Information Technology Exception Messages: A Proposed Set of Information Elements and Format for Consistency and Informativeness

Information Technology Exception Messages: A Proposed Set of Information Elements and Format for Consistency and Informativeness

T.S. Amer (Northern Arizona University, USA) and Jo-Mae B. Maris (Northern Arizona University, USA)
Copyright: © 2010 |Pages: 15
DOI: 10.4018/jthi.2010091704
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Abstract

Users of information technology (IT) frequently encounter “exception messages” during their interactions with computing systems. Exception messages are important points of communication with users of IT and are similar in principle to compliance and warning messages that appear on consumer products and equipment (e.g., cigarettes, power tools, etc.), in various environments (e.g., around machinery), and on chemicals. This study reviews the normative elements and information that are included in product, chemical, and environment compliance and warning messages and combines these with recommendations in the IT literature to propose that five elements and information should be included in IT exception messages with a standard format. It is argued that including these elements in the proposed format will improve the consistency and effectiveness of exception messages. Also reported are the results of an investigation of a sample of actual exception messages to determine their degree of conformity with the proposed elements. Results indicate that IT exception messages lack descriptive content.
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Introduction

Users of information technology (IT) commonly encounter exception messages during their interactions with application programs. Exception messages, sometimes referred to as “dialogs,” appear over the main window of the parent application program and engage the user by offering information and requesting some input (Cooper and Reimann, 2003; Galitz, 2007). When the user has finished viewing or changing the information presented, he has the option of accepting or rejecting his changes. The exception message then disappears and returns the user to the main application program.

A common type of exception message is the “bulletin box.” A bulletin is launched by the program, not the user. This type of exception message stops all progress in the main application, and is sometimes called a “blocking bulletin” because the program cannot continue (processing is blocked) until the user responds. There are three categories of bulletin exception messages with an example of each illustrated in Figure 1 (Cooper and Reimann, 2003): (1) error messages inform the user of a problem or potential problem, (2) alerts (a.k.a. notifiers) give notice to the user of the program’s action, and (3) confirmations notify the user of the program’s action and gives the user the authority to override that action.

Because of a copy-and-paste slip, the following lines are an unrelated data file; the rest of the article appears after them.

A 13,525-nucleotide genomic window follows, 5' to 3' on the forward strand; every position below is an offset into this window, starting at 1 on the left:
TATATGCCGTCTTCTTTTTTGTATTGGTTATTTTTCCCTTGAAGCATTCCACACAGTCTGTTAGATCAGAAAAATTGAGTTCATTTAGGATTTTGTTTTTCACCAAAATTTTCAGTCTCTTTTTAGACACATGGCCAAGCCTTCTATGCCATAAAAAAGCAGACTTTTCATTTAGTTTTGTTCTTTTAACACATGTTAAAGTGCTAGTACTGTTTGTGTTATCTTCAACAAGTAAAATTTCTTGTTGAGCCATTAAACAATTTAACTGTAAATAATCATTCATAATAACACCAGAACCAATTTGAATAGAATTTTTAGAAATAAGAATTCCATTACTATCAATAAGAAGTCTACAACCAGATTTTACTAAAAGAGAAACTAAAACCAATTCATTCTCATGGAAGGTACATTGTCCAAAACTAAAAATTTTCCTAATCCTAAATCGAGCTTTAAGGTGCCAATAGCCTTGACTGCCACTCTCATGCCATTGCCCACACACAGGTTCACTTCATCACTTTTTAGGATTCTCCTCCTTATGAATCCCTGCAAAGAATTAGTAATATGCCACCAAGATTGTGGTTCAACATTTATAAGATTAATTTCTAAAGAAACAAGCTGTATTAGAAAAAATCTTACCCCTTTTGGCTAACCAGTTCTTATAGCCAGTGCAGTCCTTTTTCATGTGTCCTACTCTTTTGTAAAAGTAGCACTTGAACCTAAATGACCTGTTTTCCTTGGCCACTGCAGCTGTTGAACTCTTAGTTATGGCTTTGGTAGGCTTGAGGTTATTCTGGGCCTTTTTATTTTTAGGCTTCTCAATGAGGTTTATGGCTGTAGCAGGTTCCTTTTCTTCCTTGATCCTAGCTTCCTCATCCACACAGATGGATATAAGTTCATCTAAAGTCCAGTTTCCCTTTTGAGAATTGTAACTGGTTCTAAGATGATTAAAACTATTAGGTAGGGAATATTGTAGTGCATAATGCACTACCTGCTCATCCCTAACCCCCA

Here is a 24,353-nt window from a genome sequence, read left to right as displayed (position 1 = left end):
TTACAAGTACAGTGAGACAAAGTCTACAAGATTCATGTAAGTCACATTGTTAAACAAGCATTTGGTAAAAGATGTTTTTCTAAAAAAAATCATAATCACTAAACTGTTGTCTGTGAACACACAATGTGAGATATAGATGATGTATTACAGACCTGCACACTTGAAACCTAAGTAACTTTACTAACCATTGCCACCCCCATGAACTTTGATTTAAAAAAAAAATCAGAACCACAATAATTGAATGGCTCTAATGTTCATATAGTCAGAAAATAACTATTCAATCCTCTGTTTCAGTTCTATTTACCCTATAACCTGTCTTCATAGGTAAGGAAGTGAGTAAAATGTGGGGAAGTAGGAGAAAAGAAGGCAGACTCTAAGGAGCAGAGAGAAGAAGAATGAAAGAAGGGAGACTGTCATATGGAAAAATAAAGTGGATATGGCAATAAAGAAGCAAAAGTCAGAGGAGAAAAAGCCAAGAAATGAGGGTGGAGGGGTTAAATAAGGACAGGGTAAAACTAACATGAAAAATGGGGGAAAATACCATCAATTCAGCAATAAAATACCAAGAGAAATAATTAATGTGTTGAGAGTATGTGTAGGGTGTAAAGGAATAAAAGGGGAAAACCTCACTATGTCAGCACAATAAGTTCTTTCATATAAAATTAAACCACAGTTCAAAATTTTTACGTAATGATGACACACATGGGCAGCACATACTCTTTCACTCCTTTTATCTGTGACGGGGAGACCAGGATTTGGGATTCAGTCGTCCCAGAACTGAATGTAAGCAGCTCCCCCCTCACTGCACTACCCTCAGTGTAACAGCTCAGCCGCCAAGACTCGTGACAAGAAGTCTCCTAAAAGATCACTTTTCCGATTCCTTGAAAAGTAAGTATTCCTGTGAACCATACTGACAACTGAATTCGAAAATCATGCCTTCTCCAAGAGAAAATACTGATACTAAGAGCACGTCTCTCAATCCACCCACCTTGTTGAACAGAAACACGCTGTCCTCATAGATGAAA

Figure 1.

Examples of the three types of bulletin exception messages

It can be argued that exception messages share similarities in principle to the compliance and warning messages that appear on consumer products and equipment, in various life situations, and on chemicals. Both exception messages and compliance and warning messages are designed to inform people of a state of the world or system, a potential problem, or actions required to be taken. For example, compliance and warning messages appear on household cleaners and ladders to inform the user of a problem if the item is inappropriately used. Likewise, compliance and warning messages appear in various environments to notify and advise people as to the correct actions to be taken and/or of potential hazards. Two examples of such compliance and warning messages are shown in Figure 2. Considerable research in the field of human factors psychology has been targeted on the content of compliance and warning messages to determine the effect on human perceptions, judgment, and decision making (see Wogalter, 2006a). This research has resulted in normative guidelines specifying the elements and information that should be included in compliance and warning messages. Including these elements improves the informativeness of these messages.

Figure 2.

Examples of compliance and warning messages. Images of safety signs provided by www.ComplianceSigns.com.

The primary objective of this manuscript is to review the normative elements and information that are included in product, chemical, and environment compliance and warning messages that have been confirmed by extensive research on the design and effectiveness of these warning messages by researchers in human factors psychology. These prescriptions are combined with the recommendations from the IT literature and a set of proposed elements and information is set forth to guide the design of IT exception messages. An example exception message is created and presented to illustrate how the elements could be incorporated. It is asserted that the acceptance and implementation of the recommendations will increase the effectiveness, informativeness, and consistency of exception messages that appear in IT environments. A secondary objective of this manuscript is to present an analysis of a sample of actual IT exception messages to measure their conformity with the proposed elements. Results reveal that current IT exception messages lack descriptive content relative to the proposed elements indicating that significant improvement is possible in the design of exception messages.

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